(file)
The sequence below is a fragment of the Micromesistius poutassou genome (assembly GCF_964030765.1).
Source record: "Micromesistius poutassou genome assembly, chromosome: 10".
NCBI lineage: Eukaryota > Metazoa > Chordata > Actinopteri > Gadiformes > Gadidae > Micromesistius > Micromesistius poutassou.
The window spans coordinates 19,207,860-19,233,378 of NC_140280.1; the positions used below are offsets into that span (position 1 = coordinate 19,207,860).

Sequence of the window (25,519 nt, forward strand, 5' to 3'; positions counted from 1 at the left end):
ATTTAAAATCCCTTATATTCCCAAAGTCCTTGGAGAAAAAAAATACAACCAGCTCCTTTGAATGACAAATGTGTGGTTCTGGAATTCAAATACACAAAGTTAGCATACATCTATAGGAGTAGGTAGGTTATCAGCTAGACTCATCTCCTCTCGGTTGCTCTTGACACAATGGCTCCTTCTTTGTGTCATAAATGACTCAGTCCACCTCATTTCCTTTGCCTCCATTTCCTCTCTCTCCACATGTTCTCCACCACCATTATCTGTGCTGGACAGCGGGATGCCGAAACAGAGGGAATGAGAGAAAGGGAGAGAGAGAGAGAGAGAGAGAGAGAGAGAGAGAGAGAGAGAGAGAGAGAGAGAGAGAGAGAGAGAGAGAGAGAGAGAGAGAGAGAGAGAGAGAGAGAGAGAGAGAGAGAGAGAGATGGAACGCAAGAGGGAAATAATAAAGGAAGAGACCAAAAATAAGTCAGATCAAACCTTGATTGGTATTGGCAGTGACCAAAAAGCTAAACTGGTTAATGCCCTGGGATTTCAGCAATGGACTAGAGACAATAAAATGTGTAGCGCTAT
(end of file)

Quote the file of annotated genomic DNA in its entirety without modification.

The sequence below is a fragment of the Micromesistius poutassou genome (assembly GCF_964030765.1).
Source record: "Micromesistius poutassou genome assembly, chromosome: 10".
NCBI lineage: Eukaryota > Metazoa > Chordata > Actinopteri > Gadiformes > Gadidae > Micromesistius > Micromesistius poutassou.
The window spans coordinates 19,207,860-19,233,378 of NC_140280.1; the positions used below are offsets into that span (position 1 = coordinate 19,207,860).

Sequence of the window (25,519 nt, forward strand, 5' to 3'; positions counted from 1 at the left end):
ATTTAAAATCCCTTATATTCCCAAAGTCCTTGGAGAAAAAAAATACAACCAGCTCCTTTGAATGACAAATGTGTGGTTCTGGAATTCAAATACACAAAGTTAGCATACATCTATAGGAGTAGGTAGGTTATCAGCTAGACTCATCTCCTCTCGGTTGCTCTTGACACAATGGCTCCTTCTTTGTGTCATAAATGACTCAGTCCACCTCATTTCCTTTGCCTCCATTTCCTCTCTCTCCACATGTTCTCCACCACCATTATCTGTGCTGGACAGCGGGATGCCGAAACAGAGGGAATGAGAGAAAGGGAGAGAGAGAGAGAGAGAGAGAGAGAGAGAGAGAGAGAGAGAGAGAGAGAGAGAGAGAGAGAGAGAGAGAGAGAGAGAGAGAGAGAGAGAGAGAGAGAGAGAGAGAGAGAGAGAGATGGAACGCAAGAGGGAAATAATAAAGGAAGAGACCAAAAATAAGTCAGATCAAACCTTGATTGGTATTGGCAGTGACCAAAAAGCTAAACTGGTTAATGCCCTGGGATTTCAGCAATGGACTAGAGACAATAAAATGTGTAGCGCTAT